Sen. Bernie Sanders finally conferred his progressive imprimatur on presumptive Democratic presidential nominee Hillary Clinton Tuesday, but a new poll offers fresh evidence of continuing doubts among his legion of young supporters.
“Secretary Clinton has won the Democratic nominating process, and I congratulate her for that,” the Vermont senator said from New Hampshire, standing side-by-side with the former secretary of state. “She will be the Democratic nominee for president and I intend to do everything I can to make certain she will be the next president of the United States.”
“I wouldn’t say the Clinton-Sanders body language is the warmest I’ve ever seen. Nor is the endorsing language. But I’m sure Democrats will take it.”
Sanders, however, spent most of his speech talking about his political movement and the issues he cares most about, while deriding presumptive Republican nominee Donald Trump. He offered perfunctory praise for Clinton.
“I wouldn’t say the Clinton-Sanders body language is the warmest I’ve ever seen,” University of Virginia political scientist Larry Sabato wrote in a tweet. “Nor is the endorsing language. But I’m sure D[emocrats]s will take it.”
Sanders praised President Obama but said far too many Americans have been “left out, left behind, and ignored” during his administration. He said the 2016 campaign “is not really about Hillary Clinton, or Donald Trump, or Bernie Sanders, or any other candidate who sought the presidency. This campaign is about the needs of the American people and addressing the very serious crises that we face.”
Clinton made a direct appeal to the millennials who have so strongly back the senator.
“He has energized and inspired a generation of young people who care deeply about our country and are building a movement that is bigger than one candidate or one campaign,” she said.
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Or so she hopes. On the day she accepted her former foe’s endorsement, however, a new poll shows she continues to struggle among Sanders’ core base of millennial voters — especially young whites and Hispanics. While 64 percent of blacks and 55 percent of Asian-Americans between the ages of 18 and 30 have a positive view of Clinton, just 26 percent of young whites and 49 percent of young Hispanics do.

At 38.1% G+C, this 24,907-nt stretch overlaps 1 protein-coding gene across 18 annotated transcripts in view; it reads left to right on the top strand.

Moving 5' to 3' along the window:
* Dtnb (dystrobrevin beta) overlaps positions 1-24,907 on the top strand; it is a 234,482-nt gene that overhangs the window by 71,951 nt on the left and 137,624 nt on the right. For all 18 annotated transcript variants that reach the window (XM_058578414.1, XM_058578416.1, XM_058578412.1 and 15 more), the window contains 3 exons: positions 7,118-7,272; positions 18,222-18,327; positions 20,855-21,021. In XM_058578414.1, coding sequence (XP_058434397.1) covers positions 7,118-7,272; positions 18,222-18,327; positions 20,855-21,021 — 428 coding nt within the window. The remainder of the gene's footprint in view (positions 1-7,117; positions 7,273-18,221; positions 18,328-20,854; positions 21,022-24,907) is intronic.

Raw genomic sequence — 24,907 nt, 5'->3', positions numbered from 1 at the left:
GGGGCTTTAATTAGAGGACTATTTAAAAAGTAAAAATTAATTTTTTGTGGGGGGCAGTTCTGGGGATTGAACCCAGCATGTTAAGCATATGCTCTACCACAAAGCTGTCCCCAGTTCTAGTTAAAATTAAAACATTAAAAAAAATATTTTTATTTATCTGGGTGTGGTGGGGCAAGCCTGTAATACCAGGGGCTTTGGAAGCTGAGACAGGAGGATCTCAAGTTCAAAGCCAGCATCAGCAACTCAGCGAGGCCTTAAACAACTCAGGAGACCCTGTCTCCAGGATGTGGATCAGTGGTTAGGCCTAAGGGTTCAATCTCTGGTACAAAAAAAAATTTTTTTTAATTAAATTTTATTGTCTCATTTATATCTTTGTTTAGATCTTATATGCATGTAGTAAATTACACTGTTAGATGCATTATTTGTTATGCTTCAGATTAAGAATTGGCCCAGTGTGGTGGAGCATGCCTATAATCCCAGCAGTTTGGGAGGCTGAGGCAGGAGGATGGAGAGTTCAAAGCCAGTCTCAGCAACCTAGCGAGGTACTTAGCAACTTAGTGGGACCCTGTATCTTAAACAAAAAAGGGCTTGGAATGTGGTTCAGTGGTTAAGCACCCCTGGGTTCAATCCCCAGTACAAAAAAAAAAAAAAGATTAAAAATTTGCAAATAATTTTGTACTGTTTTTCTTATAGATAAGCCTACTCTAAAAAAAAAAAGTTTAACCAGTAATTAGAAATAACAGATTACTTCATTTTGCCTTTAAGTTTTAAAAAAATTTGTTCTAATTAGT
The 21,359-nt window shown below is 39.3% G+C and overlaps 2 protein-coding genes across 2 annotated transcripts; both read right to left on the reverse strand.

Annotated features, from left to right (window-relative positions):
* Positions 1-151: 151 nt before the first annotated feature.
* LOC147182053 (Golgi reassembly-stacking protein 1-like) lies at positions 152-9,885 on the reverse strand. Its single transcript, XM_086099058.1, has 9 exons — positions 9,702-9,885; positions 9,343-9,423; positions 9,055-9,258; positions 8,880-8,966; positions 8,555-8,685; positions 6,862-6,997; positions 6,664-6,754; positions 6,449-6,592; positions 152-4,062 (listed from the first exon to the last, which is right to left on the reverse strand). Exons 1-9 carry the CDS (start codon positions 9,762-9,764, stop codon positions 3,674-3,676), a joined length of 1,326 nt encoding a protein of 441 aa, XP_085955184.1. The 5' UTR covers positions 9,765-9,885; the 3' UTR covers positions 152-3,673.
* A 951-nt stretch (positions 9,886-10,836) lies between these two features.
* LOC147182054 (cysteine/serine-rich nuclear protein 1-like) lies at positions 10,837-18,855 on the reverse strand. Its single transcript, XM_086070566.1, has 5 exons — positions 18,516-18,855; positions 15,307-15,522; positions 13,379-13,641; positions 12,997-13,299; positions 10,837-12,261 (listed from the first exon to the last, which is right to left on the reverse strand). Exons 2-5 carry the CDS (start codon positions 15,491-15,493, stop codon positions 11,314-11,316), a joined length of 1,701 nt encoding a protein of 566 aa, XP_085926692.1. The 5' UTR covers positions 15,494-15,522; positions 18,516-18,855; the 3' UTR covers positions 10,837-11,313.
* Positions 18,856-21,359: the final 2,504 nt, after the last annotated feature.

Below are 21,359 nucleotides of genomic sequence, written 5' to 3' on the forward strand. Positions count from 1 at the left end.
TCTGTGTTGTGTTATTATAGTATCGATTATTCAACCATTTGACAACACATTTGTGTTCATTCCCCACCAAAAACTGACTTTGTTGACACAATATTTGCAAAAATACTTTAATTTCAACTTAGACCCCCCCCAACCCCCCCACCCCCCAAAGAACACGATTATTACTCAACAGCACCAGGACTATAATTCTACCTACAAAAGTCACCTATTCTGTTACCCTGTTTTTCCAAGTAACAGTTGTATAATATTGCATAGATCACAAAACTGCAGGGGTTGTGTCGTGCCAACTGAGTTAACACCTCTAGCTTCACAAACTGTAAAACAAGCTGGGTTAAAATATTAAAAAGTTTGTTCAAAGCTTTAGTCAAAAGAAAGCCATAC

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The survey was produced by GenForward, an effort of the Black Youth Project at the University of Chicago with the Associated Press-NORC Center for Public Affairs Research. Trump also gets low marks from millennials, but the youth vote means more to Clinton. President Obama won 60 percent or more of voters between the ages of 18 and 30 during his two runs for the White House. If Clinton cannot equal those margins — and maintain the turnout rate — it could jeopardize her election hopes.
Sterling Beard, editor in chief of Campus Reform — a publication of the conservative-leaning Leadership Institute — said Clinton strikes many young voters as old and out of touch. Even though Sanders is older, Beard said, he offered a program that appeared fresh and exciting.
“She’s had a hard time breaking through, and I’m not sure that Sanders’ endorsement will make much of a difference,” he said.
Beard said students and recent college graduates have a hard time relating to Clinton.
“Here’s a woman who has made a substantial amount of money giving speeches, more than most of the students will hope to make for years … It feels like she’s saying, ‘Let them eat cake,'” he said.
On Tuesday, the Trump campaign sought to discredit Sanders.
“Bernie’s endorsement becomes Exhibit A in our rigged system — the Democrat Party is disenfranchising its voters to benefit the select and privileged few,” senior policy adviser Stephen Miller said in a statement.
Miller argued that Sanders was selling out those supporters who are concerned about special interests, unnecessary wars, and trade. He contended that Trump is the better standard-bearer on all of those issues.
“The candidate who ran against [Trans-Pacific Partnership] is endorsing the candidate who helped draft the TPP,” he wrote. “The candidate who ran in opposition to globalization is running against the candidate who has led the push for globalization. The candidate who warned that open borders destroy the working class is endorsing the candidate with the most open borders policy in our history.”
The Trump campaign put out a series of statements highlighting Clinton’s past support for trade deals and her disagreements with Sanders over issues like the minimum wage and the Vermont senator’s “Medicare for all” plan. The campaign also highlighted Sanders’ past criticism of Clinton for her support in the 1990s for the Defense of Marriage Act.
Sanders, himself, alluded to his policy differences with Clinton even as he endorsed her.
“It is no secret that Hillary Clinton and I disagree on a number of issues,” he said. “That’s what this campaign has been about. That’s what democracy is about.”